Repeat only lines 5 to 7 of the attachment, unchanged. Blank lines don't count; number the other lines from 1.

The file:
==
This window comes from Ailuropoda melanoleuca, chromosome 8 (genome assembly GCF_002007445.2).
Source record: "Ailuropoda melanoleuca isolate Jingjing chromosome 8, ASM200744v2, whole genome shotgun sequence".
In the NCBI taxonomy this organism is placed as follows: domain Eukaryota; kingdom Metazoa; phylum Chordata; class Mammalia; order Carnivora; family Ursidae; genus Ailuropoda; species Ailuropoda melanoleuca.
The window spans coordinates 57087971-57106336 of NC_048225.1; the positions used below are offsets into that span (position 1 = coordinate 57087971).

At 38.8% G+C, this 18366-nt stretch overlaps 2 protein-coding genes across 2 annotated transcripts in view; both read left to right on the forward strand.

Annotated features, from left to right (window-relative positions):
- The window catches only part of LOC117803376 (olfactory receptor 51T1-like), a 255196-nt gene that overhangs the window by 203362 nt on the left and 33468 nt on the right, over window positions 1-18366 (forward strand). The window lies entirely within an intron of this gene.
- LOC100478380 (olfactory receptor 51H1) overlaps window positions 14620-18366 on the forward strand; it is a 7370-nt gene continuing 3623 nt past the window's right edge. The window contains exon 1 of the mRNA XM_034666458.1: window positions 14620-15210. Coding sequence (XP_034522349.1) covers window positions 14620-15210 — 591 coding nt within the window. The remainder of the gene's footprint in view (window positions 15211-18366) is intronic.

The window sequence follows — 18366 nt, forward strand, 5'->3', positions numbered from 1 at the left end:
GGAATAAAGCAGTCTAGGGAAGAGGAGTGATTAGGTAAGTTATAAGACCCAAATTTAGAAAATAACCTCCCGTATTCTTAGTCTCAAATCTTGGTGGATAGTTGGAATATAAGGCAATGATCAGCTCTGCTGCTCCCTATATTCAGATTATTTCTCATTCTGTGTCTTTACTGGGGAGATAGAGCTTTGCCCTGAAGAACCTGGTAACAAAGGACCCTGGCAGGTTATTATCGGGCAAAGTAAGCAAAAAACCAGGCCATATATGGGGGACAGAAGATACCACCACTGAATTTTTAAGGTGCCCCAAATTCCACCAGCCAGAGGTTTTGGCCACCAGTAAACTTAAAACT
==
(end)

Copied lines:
At 38.8% G+C, this 18366-nt stretch overlaps 2 protein-coding genes across 2 annotated transcripts in view; both read left to right on the forward strand.

Annotated features, from left to right (window-relative positions):
- The window catches only part of LOC117803376 (olfactory receptor 51T1-like), a 255196-nt gene that overhangs the window by 203362 nt on the left and 33468 nt on the right, over window positions 1-18366 (forward strand). The window lies entirely within an intron of this gene.